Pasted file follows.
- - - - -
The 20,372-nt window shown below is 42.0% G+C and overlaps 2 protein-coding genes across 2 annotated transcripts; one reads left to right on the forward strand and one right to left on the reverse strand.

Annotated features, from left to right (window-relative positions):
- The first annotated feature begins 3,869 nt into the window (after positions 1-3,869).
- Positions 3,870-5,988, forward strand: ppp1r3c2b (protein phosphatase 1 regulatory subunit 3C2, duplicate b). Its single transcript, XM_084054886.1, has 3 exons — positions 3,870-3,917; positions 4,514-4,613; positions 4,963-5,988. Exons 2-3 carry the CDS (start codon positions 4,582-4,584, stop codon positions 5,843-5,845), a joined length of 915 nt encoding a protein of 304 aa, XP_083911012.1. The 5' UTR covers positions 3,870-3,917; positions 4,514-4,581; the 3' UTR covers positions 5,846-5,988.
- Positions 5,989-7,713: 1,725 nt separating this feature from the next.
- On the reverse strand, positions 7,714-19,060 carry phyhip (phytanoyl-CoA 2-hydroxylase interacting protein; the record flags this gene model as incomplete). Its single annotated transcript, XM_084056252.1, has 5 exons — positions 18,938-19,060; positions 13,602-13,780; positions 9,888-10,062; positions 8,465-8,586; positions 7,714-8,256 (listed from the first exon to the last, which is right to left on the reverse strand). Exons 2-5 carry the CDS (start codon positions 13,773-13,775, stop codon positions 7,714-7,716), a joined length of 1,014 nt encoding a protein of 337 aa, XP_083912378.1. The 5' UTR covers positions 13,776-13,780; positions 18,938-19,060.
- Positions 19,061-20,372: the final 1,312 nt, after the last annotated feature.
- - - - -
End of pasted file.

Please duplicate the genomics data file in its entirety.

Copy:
The 20,372-nt window shown below is 42.0% G+C and overlaps 2 protein-coding genes across 2 annotated transcripts; one reads left to right on the forward strand and one right to left on the reverse strand.

Annotated features, from left to right (window-relative positions):
- The first annotated feature begins 3,869 nt into the window (after positions 1-3,869).
- Positions 3,870-5,988, forward strand: ppp1r3c2b (protein phosphatase 1 regulatory subunit 3C2, duplicate b). Its single transcript, XM_084054886.1, has 3 exons — positions 3,870-3,917; positions 4,514-4,613; positions 4,963-5,988. Exons 2-3 carry the CDS (start codon positions 4,582-4,584, stop codon positions 5,843-5,845), a joined length of 915 nt encoding a protein of 304 aa, XP_083911012.1. The 5' UTR covers positions 3,870-3,917; positions 4,514-4,581; the 3' UTR covers positions 5,846-5,988.
- Positions 5,989-7,713: 1,725 nt separating this feature from the next.
- On the reverse strand, positions 7,714-19,060 carry phyhip (phytanoyl-CoA 2-hydroxylase interacting protein; the record flags this gene model as incomplete). Its single annotated transcript, XM_084056252.1, has 5 exons — positions 18,938-19,060; positions 13,602-13,780; positions 9,888-10,062; positions 8,465-8,586; positions 7,714-8,256 (listed from the first exon to the last, which is right to left on the reverse strand). Exons 2-5 carry the CDS (start codon positions 13,773-13,775, stop codon positions 7,714-7,716), a joined length of 1,014 nt encoding a protein of 337 aa, XP_083912378.1. The 5' UTR covers positions 13,776-13,780; positions 18,938-19,060.
- Positions 19,061-20,372: the final 1,312 nt, after the last annotated feature.